Barbara has expressed her doubts about claims in a report commissioned by energy firm IGas and landowner Peel Holdings that fracking could bring 3,500 jobs and £10 billion in investment to the North West.
The report, by a firm of consultants, makes the claim that the jobs could be created between Liverpool and Manchester over the next 20 years. The figures are based on projections for 30 shale gas production sites across the North West.
“I have serious doubts about the claims made in this report that the local community would benefit from the jobs and investment generated by fracking at areas like Barton Moss.
“The report states that there may currently be a shortage of people qualified to work in fracking in the North West. There were very few jobs for local people in evidence at the Barton Moss site during the exploratory drilling phase. In fact, local business people told me that the drilling activity at Barton Moss caused harm to their businesses, not growth or investment. I am particularly concerned about the impact that fracking could have on businesses involved in agriculture, market gardening and tourism.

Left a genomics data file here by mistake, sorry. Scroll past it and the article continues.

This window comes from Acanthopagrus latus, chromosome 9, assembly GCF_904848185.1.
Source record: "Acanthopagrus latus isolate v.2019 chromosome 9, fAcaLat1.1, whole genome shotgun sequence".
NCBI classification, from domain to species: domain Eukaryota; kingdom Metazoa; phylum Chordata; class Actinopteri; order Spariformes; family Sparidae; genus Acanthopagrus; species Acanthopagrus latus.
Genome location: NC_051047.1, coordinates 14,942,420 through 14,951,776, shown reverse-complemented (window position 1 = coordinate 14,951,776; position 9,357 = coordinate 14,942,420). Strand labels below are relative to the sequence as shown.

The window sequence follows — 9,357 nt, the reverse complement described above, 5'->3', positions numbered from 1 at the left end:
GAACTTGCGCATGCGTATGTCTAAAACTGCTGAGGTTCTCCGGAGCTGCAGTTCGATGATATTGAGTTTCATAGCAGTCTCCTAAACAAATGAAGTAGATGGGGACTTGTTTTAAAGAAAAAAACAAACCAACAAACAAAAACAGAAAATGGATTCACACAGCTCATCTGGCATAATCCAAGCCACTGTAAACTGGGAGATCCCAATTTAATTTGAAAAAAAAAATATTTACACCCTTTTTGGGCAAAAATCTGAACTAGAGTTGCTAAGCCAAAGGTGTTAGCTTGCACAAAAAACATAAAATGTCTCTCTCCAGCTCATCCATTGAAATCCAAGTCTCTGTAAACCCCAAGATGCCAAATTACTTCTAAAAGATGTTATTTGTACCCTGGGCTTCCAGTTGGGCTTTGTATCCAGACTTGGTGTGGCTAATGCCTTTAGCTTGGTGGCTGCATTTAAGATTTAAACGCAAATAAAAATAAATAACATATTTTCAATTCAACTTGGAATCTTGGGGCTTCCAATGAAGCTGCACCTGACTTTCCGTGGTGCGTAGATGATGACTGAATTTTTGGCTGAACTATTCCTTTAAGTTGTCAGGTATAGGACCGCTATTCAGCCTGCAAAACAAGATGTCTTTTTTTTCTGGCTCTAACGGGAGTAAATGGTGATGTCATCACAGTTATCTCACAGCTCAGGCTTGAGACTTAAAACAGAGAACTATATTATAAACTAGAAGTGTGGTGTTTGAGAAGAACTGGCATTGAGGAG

“We must also remember that local people ended up footing the £1million bill for policing of the protest at the site. For local residents there are also worries about loss of value in their homes and businesses and difficulty in selling property if they want to move.
“I feel it is unlikely that the communities living near to fracking sites would feel the benefits claimed. Also, I feel they would not outweigh the harm that could be experienced by local people and businesses from the disruption caused by the siting of this industrial process near to homes and businesses. I will continue to speak out on behalf of local residents on the difficulties caused by the shale gas industry, which I believe is unsuitable for sites in built-up urban areas.”